Multiply Linked Lists

Since I'm having a spitballing vibe, here's another proposal for a NODE! datatype.

In developing my Markup Parser, I settled on a method of tree-building in which I used linked lists with nodes having five relationships: parent, previous/next sibling and first/last child. For this, I used blocks with bi-directional links for each relationship.



In this example (ignoring whitespace/text), there are three elements (I'll call nodes). I'll use blocks to represent each node:

; prototype
node: [parent _ back _ next _ first _ last _ name _]

; nodes
html: copy node
head: copy node
body: copy node

; names
html/name: <html>
head/name: <head>
body/name: <body>

; relationships
html/first: body/back: head
html/last: head/next: body
head/parent: body/parent: html

The advantage to this is in being able to reference nodes without losing that reference if other nodes are added/removed post-facto—quite common even when building a tree from HTML tokens:

; remove <head>
html/first: body
body/back: _
head/parent: head/back: head/next: _

; add <foot>
foot: copy node
foot/name: <foot>
head/last: body/next: foot

; body is still <body>
body = <body>  ; => true


With the myriad circular references, this becomes unlike any other Rebol data structure—it's difficult to get a helicopter view of the relationships on account of the number of circular references. Then the other issues inherent in Linked Lists, such as having to walk the list to get the size, etc.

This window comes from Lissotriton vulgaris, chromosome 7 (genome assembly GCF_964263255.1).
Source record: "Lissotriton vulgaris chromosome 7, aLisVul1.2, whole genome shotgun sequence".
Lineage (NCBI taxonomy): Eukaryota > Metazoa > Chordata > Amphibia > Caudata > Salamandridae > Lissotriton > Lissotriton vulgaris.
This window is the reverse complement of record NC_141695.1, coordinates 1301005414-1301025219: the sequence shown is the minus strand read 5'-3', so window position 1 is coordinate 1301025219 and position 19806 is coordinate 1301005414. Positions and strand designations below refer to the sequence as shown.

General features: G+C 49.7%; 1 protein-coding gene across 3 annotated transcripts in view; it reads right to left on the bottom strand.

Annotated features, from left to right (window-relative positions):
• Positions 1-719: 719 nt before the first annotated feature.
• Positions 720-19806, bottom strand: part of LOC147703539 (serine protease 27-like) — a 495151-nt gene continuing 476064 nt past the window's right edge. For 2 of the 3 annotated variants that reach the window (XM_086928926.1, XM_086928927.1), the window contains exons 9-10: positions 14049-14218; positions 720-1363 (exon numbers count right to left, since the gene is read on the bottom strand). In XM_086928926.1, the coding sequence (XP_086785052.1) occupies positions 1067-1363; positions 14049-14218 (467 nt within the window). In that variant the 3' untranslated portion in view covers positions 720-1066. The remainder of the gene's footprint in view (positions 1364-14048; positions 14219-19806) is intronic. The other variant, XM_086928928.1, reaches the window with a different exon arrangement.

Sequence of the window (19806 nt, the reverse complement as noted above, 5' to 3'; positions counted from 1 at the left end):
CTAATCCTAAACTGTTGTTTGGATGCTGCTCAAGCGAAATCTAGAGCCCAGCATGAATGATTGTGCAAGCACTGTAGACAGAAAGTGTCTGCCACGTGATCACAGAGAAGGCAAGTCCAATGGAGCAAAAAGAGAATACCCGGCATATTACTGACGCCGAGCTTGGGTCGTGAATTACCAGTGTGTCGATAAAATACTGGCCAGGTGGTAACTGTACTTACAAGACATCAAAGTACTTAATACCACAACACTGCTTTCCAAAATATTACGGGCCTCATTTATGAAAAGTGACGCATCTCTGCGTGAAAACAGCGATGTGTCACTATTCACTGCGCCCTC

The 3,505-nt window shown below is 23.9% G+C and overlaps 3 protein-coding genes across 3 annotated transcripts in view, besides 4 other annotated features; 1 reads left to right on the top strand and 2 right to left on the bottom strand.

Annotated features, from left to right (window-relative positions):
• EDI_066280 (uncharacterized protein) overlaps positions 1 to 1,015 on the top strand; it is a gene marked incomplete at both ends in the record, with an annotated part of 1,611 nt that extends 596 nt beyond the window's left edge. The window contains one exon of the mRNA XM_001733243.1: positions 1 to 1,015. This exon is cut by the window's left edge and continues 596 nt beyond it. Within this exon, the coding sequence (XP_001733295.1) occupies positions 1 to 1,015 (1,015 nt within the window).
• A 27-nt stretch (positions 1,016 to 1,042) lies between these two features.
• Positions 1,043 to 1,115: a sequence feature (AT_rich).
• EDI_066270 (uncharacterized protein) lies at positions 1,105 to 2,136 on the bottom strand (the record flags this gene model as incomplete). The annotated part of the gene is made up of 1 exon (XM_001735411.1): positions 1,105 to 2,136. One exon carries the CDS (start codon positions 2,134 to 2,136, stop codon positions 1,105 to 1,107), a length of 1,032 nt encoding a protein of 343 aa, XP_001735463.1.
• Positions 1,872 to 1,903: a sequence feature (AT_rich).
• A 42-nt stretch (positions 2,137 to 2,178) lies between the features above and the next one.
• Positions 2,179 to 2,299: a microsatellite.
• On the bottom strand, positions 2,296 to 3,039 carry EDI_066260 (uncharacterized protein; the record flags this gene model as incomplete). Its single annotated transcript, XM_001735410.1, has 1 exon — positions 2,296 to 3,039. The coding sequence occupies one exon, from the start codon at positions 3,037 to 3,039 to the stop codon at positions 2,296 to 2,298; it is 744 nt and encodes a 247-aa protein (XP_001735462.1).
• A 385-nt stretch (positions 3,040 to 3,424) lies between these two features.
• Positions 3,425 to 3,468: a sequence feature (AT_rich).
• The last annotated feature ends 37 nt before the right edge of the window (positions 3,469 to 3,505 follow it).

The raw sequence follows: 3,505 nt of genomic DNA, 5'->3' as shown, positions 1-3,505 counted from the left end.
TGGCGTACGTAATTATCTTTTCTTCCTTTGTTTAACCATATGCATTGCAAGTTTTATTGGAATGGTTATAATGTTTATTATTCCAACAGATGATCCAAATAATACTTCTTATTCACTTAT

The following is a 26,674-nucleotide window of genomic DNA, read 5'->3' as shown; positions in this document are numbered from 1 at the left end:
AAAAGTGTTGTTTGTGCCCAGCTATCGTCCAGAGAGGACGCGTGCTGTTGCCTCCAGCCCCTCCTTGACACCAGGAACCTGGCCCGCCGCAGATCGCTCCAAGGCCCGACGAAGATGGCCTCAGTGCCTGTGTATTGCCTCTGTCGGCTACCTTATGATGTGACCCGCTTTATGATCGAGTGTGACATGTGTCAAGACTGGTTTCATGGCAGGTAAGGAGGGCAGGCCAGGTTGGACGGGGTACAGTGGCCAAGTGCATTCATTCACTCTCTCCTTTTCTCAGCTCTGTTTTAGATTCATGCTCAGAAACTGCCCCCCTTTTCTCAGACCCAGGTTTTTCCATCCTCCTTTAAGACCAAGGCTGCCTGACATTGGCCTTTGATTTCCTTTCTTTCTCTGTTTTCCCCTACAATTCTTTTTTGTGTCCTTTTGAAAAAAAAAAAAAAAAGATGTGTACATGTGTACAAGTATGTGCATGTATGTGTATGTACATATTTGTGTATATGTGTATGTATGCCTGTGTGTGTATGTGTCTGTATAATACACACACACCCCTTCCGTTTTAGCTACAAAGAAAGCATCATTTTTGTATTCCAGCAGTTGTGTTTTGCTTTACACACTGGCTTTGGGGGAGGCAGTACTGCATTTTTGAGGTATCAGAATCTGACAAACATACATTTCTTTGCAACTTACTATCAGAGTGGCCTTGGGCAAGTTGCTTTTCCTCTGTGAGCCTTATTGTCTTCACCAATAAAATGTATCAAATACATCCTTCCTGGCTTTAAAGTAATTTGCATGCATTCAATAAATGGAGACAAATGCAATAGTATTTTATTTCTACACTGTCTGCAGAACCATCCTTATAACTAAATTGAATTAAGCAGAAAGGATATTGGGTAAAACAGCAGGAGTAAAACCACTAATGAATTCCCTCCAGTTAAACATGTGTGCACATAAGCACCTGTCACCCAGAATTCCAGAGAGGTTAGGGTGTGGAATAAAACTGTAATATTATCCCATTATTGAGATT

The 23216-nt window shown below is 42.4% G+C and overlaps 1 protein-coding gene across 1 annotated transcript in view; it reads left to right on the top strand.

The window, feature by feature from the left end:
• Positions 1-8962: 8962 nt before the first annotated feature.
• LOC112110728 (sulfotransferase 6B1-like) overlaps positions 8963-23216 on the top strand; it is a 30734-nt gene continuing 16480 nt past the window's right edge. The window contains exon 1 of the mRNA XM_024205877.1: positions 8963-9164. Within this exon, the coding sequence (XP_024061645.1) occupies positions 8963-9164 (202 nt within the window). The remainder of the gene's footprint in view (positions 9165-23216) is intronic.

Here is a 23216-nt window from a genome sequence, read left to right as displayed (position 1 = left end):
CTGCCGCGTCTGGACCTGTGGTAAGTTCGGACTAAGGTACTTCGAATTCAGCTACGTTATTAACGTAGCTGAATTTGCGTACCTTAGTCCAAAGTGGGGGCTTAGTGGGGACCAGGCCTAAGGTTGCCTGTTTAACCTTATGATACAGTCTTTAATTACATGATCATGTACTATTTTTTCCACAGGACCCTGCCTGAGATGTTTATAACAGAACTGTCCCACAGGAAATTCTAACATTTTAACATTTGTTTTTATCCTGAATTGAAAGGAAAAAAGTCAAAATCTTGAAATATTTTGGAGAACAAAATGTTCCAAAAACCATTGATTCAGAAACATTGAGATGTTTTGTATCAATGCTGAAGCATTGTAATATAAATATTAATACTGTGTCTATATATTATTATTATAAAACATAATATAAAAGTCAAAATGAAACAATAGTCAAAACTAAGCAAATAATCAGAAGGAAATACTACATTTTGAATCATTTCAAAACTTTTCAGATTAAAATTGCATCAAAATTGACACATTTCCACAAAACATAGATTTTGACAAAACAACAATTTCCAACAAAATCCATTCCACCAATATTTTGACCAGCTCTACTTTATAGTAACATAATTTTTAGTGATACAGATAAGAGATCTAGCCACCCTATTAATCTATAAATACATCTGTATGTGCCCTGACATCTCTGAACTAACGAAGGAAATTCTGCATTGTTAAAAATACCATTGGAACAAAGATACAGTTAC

In the current BLOCK! based system, it's not clear how efficient all these circular references are or even just the cost of using names in the name-value pairings over potentially hundreds/thousands/more nodes.


I'd like to float the idea of a NODE! datatype, which in memory is a six value-slot object with parent/back/next/first/last and value slots. It's only purpose would be to optimise for this case. With it would come a few efficiencies.

Management could come in the form of a small object with helper functions that managed the relationships:

; creation
html: make node! <html>
head: tree/append html <head>
body: tree/append html <body>

; reflection
value of html/last  ; => <body>
value of head/parent  ; => <html>

; manipulation
tree/insert-after <body> <foot>
tree/remove head

; reflection ii
value of body  ; => <body>
body/back  ; => _
html/first  ; => <body>
html/last  ; => <foot>
value of head  ; => <head>  ; still exists
head/parent  ; => _
head/next  ; => _

Coupled with my Class proposal, this would (I'd suppose) represent the lightest weight, yet versatile, representation of trees.

html: make html-element <html>
head: tree/append html make html-element <head>